Captain Chauncey Hugh Stigand
(1877 - 1919)
Captain Chauncey Hugh Stigand (1877 - 1919)
Chauncey Hugh Stigand was born at Boulogne-sur-Mer, where his father was Her Majesty’s Consul, on 25th October 1877. Shortly after the birth of his younger brother, Ivan, his parents separated, his mother returning to England with the baby and an elder brother, Almar, while his father was transferred to Ragusa (Dubrovnik) taking Chauncey with him. A few years later this curious arrangement was partially reversed when the parents swapped Chauncey for Almar ! As a result of this remarkable transaction Chauncey was not to see his father again for over twenty years. Despite their apparent eccentricities, Chauncey seems to have born his parents no grudge and was moderately happy with both.
His school days, however, were less enjoyable. Senselessly thrashed at a Dame School, he eventually entered Radley, which he heartily disliked. He seems to have been a poor scholar and, by his own account , idle. He had always expressed a wish to make the Army his career and, after only two years at Radley, he was transferred to a succession of crammers, none of whom succeeded in getting him through the entrance examination to Sandhurst. Therefore he was obliged to achieve his ambition by what was known as the “back-door” namely through the Militia (in his case the Warwickshire Yeomanry) whence, on 4th January 1899, he was commissioned into the Royal West Kent Regiment. However, he was to see little service with it as almost the whole of his military career was spent with African troops.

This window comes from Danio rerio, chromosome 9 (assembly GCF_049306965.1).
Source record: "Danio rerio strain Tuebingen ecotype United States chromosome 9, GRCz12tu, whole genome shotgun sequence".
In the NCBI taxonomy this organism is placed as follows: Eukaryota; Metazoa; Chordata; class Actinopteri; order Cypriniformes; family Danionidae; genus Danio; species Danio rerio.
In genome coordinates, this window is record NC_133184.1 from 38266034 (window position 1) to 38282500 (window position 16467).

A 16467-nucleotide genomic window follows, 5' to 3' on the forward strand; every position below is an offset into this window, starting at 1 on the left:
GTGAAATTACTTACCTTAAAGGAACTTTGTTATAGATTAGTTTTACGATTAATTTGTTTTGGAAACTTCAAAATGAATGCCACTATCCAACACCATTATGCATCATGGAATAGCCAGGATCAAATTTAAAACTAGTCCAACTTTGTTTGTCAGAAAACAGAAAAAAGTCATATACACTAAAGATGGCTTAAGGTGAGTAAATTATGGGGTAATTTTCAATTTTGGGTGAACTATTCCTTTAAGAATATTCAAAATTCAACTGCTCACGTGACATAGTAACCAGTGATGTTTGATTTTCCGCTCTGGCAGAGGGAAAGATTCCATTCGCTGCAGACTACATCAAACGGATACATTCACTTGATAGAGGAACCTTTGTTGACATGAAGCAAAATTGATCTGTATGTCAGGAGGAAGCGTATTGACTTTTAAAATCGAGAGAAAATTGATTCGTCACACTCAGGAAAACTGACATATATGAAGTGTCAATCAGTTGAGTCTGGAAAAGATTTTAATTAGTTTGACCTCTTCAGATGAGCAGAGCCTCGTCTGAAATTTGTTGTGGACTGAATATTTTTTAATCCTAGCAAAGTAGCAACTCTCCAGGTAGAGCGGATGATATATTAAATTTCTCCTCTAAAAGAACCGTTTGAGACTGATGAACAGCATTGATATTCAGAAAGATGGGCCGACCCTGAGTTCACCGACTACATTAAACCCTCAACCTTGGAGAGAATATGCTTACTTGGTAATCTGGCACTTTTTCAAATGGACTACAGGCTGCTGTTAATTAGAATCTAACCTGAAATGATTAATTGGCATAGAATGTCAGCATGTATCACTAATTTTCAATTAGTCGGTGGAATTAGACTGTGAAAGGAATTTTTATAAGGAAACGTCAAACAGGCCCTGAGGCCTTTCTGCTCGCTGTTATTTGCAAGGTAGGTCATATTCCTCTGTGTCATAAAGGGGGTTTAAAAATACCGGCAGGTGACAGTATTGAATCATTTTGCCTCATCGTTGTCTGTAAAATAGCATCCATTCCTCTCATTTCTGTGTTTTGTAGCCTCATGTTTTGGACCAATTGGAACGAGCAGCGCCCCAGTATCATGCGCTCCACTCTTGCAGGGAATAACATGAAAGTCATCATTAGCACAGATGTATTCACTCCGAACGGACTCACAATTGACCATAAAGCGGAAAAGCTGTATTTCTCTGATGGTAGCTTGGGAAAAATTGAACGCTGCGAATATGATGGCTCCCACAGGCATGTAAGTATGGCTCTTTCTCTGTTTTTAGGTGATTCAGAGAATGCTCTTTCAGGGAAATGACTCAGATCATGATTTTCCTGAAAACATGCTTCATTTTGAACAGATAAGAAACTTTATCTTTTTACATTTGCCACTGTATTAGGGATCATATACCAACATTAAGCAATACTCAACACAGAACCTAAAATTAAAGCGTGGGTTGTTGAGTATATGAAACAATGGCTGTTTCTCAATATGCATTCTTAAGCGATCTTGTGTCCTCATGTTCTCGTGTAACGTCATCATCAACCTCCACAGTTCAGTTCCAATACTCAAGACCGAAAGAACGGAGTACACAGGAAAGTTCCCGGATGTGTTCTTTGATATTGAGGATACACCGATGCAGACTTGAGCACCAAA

He took no part in the Boer War but joined the 1st Battalion of his regiment in Burma whence, after some of its men had been convicted of a gang-rape, it was soon transferred to Aden, then regarded as a punishment station. Here he wasted no time in setting off on that search for knowledge of wild and remote places which was to preoccupy him for the rest of his life. While his brother officers were making the most of the few sporting and social amenities which the bleak and inhospitable colony of Aden offered, Stigand would be exploring the hinterland of the South Arabian Peninsula on his camel, Tari, penetrating areas little known to the Aden authorities at that time.
As a child the young Chauncey had met the great African explorers Richard Burton and Henry Stanley. At the same time he had been much influenced by an uncle who had spent many years as a missionary in Africa…and there, just across the Red Sea, the Dark Continent beckoned.
His opportunity came with the emergence in what is now northern Somalia, then a British Protectorate, of that somewhat shadowy figure known to history as the Mad Mullah. In fact there was nothing mad about Mohamed Abdullah bin Hassan who, modeling himself on the Sudanese Mahdi, was to run the British ragged for the next twenty years, always evading capture and eventually dying of natural causes.